What this win also means now is that Tiger is a lock for his own Presidents Cup team. He will, and should, make himself one of his captain’s picks next week. It’s a crowded field for four spots but the reigning Masters champ and the game we just watched absolutely deserve it, if he didn’t already. Tiger will be a playing captain.
What it means later
Tiger is back, again. If he’s healthy, he will win again this season. Gary Woodland, the reigning U.S. Open champ who played alongside Woods this weekend, said Tiger’s “distance control was a joke” and he’d “never seen anything like it.” These are quotes we heard in 2000 and 2005 and, after a long hiatus, we’re now hearing again at the end of another decade. It’s the iron play and control we talked about above and it’s been there since the start of 2018. That game is too good to not win again.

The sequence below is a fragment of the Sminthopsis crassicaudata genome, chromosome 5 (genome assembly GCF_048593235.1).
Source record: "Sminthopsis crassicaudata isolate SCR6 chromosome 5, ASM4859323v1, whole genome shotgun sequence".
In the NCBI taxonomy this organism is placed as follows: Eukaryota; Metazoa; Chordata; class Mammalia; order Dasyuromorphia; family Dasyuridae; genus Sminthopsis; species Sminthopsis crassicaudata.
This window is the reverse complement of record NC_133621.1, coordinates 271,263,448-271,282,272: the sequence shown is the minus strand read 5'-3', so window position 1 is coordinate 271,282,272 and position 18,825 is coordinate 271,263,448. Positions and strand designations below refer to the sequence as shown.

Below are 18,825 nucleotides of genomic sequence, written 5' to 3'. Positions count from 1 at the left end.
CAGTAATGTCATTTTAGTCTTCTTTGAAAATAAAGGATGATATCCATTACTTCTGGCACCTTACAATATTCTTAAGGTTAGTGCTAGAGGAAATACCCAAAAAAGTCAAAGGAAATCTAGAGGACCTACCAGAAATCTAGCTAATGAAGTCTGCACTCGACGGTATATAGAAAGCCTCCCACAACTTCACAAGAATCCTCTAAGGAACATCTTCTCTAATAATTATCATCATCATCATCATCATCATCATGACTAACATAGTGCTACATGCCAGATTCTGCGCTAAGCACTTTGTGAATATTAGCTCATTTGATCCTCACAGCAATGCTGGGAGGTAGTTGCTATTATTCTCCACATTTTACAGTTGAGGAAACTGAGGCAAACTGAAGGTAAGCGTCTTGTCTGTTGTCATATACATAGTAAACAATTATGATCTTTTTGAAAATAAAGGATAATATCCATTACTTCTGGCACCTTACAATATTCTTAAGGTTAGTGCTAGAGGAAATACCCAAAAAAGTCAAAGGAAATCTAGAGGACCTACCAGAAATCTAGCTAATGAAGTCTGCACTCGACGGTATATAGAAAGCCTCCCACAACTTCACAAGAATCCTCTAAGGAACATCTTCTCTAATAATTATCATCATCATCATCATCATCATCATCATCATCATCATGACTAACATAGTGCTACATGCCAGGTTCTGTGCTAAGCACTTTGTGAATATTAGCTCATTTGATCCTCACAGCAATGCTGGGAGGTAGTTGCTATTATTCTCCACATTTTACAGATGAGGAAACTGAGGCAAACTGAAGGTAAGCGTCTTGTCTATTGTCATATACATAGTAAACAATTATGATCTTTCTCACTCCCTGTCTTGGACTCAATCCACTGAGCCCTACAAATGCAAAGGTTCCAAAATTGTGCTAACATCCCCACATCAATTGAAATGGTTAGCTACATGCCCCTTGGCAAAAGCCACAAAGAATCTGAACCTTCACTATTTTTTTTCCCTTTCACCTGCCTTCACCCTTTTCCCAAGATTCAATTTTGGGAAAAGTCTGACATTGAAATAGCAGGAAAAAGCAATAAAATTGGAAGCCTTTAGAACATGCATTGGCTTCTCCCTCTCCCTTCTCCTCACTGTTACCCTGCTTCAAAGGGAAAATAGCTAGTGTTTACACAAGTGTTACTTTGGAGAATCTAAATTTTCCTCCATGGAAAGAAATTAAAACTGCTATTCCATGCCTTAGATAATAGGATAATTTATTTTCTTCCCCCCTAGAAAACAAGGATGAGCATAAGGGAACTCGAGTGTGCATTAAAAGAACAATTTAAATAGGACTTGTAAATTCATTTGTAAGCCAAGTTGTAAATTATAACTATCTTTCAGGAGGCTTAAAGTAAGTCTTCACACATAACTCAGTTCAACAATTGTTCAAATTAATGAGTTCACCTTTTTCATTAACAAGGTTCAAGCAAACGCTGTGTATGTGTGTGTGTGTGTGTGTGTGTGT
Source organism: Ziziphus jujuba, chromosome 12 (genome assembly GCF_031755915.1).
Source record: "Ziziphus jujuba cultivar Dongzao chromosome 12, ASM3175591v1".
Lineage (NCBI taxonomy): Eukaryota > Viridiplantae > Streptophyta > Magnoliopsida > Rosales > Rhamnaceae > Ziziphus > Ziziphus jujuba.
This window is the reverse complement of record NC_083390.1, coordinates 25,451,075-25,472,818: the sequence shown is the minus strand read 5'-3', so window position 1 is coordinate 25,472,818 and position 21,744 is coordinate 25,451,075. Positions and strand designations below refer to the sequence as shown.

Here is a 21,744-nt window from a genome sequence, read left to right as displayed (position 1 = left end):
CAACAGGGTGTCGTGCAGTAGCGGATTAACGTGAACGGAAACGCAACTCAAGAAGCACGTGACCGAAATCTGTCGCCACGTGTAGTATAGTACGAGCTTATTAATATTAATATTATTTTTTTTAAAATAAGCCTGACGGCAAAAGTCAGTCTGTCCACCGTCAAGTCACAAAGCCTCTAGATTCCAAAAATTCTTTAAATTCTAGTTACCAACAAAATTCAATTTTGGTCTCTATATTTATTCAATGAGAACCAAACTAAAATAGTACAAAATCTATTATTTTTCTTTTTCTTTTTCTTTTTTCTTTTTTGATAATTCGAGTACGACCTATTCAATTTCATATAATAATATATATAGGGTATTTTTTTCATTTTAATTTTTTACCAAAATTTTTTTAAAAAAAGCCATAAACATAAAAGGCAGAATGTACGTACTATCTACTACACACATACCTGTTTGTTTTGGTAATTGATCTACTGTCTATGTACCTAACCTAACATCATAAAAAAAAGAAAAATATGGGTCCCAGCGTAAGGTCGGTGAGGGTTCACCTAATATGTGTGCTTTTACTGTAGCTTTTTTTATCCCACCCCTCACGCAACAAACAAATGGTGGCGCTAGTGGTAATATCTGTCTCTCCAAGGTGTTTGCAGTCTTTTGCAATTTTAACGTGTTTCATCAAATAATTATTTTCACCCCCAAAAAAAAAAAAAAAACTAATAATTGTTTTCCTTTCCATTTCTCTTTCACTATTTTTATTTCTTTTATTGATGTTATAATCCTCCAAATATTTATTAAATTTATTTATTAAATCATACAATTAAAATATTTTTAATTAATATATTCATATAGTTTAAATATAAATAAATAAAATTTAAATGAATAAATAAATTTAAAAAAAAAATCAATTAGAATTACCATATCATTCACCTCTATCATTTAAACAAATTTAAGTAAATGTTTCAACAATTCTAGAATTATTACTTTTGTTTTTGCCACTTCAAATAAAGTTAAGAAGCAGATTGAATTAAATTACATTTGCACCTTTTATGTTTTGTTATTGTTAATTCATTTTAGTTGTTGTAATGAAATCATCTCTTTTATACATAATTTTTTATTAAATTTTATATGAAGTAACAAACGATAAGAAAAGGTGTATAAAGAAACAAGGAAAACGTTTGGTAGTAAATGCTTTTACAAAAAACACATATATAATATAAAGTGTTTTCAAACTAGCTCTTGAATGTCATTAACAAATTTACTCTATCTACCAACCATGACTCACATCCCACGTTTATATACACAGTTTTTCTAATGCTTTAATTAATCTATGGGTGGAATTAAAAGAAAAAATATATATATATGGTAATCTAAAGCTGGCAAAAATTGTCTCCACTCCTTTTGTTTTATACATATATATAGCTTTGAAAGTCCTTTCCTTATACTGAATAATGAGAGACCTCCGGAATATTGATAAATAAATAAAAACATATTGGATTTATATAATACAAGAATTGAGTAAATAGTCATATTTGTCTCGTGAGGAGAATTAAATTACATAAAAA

This would be the 8th time Tiger has opened a PGA Tour season with a win. In 5 of the previous 7 instances, he won at least one major later that season.
— Justin Ray (@JustinRayGolf) October 27, 2019
Tiger said he put off the knee surgery he had this fall throughout last year and perhaps that explains some of those lethargic late season performances. Those strugglebus images from the summer were wiped out with this show of force. If he’s healthy, this won’t be his only win of the season and that should have everyone smiling as they sip their Sunday night Monster thinking of what awaits in 2020.